Stop Hating, Stop Waiting and Start Living

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In honor of Mara Glatzel, who will be doing a special workshop next week at Green Mountain called “Stop Hating, Stop Waiting and Start Living,” today we are reposting a beautiful piece she wrote for after her guest stay in January about the importance of losing the body fantasy. I think we all have one. Enjoy.

I am going to assume that I was not the only little kid, teenager, or, adult to fantasize about what it would be like to live in a body that wasn’t the one that I was living in.

The body that I imagined myself in was effortlessly thin. She was so gorgeous, and her skin was always clear. She wore clothing like they were gracing her with their presence, as though they had just fallen onto her body looking that perfect and pulled together. It wasn’t just her body either, she was seriously cool. She had tattoos that delicately dressed up her perfectly pigmented skin, and hair that people would just die for. She was smart. She was eloquent. She was unbelievably charismatic.  She was effortlessly successful in every endeavor that she dipped her little toe in, because her smile was enough to make you pull out your wallet.

Sometimes, still, as an adult, I will catch myself fantasizing idly about how she would be dressed or what she would be doing, or, more importantly, how much better my life would be once she just hurried up and replaced me.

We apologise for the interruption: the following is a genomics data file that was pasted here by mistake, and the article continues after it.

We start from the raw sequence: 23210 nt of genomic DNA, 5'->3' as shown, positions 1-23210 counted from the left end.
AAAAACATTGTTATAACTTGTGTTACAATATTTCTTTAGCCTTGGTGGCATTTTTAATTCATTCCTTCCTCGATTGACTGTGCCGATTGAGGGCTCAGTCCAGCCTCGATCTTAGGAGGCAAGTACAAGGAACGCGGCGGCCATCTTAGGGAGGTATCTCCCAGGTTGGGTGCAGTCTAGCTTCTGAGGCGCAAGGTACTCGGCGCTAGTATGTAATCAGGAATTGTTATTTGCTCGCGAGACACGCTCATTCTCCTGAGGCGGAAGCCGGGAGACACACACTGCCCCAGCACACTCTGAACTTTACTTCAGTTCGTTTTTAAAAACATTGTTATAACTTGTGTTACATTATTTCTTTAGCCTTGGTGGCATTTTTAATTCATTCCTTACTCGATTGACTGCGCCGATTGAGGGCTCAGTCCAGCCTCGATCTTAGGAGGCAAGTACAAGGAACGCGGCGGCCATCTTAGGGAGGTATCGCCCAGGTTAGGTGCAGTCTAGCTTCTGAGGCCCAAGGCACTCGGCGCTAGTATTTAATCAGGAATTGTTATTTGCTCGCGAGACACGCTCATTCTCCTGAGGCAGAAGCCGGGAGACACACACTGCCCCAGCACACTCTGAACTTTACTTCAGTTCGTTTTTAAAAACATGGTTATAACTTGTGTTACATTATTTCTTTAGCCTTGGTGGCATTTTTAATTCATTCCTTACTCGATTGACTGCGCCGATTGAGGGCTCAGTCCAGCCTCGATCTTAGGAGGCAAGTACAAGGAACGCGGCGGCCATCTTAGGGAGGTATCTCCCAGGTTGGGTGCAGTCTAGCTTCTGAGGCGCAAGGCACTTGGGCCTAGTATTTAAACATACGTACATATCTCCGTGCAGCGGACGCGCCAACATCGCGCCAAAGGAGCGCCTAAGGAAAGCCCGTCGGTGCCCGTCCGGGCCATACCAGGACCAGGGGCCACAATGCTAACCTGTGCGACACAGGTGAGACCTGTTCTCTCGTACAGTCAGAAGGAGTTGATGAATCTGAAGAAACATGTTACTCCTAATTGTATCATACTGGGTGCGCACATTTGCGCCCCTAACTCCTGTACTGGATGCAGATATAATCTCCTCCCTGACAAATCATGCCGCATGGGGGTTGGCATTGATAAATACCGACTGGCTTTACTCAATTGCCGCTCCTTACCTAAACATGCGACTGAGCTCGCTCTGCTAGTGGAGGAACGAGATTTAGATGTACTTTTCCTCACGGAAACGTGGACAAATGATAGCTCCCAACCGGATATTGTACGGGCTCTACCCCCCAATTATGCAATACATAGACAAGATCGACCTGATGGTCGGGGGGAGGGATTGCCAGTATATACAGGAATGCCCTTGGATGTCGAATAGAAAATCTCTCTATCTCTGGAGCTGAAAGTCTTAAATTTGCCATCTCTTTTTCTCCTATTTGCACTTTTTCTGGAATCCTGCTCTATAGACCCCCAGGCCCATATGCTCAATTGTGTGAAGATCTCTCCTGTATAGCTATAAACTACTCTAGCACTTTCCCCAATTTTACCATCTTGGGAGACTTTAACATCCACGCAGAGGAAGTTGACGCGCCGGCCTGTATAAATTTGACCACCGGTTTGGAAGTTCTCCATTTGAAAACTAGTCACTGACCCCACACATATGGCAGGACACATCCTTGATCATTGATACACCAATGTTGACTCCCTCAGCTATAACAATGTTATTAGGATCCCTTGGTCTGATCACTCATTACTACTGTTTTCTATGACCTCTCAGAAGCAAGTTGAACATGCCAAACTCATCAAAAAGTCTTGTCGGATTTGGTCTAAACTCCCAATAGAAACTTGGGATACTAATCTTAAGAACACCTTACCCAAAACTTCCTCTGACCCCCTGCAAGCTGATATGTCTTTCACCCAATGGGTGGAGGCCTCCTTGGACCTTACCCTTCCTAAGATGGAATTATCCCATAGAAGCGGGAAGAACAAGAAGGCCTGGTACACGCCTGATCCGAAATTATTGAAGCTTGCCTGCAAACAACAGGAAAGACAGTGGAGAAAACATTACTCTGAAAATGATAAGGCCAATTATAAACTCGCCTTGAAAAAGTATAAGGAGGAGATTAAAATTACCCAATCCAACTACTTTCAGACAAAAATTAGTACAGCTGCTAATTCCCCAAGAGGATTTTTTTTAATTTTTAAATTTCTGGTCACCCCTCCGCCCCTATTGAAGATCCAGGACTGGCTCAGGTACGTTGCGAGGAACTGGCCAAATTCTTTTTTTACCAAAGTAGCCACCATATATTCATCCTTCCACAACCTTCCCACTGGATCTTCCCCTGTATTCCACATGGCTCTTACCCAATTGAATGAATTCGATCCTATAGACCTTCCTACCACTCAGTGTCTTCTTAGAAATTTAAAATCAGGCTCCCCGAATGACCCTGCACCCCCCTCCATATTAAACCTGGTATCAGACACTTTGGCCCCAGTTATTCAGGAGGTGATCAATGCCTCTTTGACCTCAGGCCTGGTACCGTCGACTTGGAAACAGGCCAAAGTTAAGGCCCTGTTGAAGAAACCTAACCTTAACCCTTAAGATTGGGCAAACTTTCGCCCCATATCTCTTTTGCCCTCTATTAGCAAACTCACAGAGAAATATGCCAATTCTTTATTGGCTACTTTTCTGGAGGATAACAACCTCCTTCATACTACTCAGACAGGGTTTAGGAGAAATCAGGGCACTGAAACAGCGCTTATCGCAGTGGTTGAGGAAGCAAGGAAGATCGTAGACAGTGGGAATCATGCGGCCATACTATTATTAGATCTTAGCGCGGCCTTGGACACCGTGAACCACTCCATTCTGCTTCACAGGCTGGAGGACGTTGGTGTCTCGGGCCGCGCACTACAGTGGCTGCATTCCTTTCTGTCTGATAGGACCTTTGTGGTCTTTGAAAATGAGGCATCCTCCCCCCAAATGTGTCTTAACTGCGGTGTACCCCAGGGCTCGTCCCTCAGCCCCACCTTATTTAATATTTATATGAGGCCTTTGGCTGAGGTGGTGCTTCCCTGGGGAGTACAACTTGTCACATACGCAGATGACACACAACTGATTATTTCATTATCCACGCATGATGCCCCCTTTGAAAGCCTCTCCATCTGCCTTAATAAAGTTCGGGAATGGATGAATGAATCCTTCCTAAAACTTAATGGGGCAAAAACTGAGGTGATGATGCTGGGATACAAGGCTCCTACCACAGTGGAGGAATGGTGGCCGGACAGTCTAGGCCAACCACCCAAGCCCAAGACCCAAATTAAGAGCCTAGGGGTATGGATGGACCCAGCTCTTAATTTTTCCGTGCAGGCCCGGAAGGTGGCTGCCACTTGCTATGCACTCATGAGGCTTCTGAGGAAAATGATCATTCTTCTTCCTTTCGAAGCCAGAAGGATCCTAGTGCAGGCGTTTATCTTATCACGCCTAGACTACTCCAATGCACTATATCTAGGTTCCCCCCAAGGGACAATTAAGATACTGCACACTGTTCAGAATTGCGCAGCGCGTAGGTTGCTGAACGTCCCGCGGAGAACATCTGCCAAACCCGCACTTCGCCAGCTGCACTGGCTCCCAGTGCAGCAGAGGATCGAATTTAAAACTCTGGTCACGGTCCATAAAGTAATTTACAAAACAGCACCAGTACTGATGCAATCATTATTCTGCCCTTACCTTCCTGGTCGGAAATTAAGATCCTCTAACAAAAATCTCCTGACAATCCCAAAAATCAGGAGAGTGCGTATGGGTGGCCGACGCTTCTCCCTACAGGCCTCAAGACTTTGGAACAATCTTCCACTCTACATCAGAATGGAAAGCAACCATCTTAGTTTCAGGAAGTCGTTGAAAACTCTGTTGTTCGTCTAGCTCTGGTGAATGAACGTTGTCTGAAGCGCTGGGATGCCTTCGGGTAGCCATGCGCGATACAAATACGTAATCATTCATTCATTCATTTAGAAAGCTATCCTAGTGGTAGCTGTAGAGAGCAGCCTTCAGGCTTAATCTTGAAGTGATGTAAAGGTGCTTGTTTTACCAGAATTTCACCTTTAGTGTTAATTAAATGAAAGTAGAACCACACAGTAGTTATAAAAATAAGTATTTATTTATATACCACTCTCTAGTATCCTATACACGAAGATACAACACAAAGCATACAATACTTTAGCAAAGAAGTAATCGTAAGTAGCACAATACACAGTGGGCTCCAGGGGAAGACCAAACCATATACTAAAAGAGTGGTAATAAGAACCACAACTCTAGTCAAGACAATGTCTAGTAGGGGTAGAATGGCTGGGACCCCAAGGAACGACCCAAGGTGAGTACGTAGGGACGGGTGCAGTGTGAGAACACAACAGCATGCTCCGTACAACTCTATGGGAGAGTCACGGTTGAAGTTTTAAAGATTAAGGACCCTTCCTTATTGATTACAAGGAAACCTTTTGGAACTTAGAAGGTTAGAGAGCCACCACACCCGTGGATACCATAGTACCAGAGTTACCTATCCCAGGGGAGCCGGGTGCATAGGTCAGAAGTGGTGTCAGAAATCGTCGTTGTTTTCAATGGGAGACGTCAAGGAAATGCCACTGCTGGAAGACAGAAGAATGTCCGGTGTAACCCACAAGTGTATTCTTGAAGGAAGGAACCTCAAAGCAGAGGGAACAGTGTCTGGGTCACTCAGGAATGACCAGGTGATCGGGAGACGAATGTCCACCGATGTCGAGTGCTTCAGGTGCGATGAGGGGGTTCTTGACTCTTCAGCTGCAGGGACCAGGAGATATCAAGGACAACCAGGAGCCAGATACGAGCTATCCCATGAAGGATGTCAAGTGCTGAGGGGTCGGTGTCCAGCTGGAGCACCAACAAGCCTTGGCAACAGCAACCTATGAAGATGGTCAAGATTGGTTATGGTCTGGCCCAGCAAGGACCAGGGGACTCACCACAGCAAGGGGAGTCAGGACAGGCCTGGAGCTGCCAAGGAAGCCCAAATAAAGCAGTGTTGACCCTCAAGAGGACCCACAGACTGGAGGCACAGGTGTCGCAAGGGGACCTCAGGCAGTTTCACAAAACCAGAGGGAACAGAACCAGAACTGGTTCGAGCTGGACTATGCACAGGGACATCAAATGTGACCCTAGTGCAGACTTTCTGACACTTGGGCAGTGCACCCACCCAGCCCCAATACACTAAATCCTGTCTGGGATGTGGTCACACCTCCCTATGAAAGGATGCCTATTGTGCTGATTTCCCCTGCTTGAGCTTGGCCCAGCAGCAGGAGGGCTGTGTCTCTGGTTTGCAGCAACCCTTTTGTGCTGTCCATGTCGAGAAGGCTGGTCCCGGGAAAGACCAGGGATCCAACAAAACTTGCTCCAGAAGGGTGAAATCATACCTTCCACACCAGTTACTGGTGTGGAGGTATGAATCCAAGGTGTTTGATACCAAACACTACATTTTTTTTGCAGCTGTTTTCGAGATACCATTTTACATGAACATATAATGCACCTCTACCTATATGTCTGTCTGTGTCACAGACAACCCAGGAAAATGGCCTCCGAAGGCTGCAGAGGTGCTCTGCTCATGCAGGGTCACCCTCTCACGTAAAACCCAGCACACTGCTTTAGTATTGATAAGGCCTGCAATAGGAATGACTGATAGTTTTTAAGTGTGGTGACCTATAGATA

Equally important is how my vision of myself was understood in direct contrast to her obvious perfection. Next to her, I was basically nothing at all. Next to her, my skin was blotchy and my hair was lackluster. Next to her,  I was awkward and painful in my abrasiveness. Next to her, I was enormous, bumbling with the grace of an elephant in a very small room.

Just about enough to make you hate your body and yourself, right?

Yep.

If you’ve been kicking around her a while, you will know that I often say that I was about twenty-two when I took my first breath. Up until that point, my life was locked up in an airtight room with life size photos of her on every wall – my every day existence taken up almost entirely with thinking about how my life would begin once she arrived to take my place.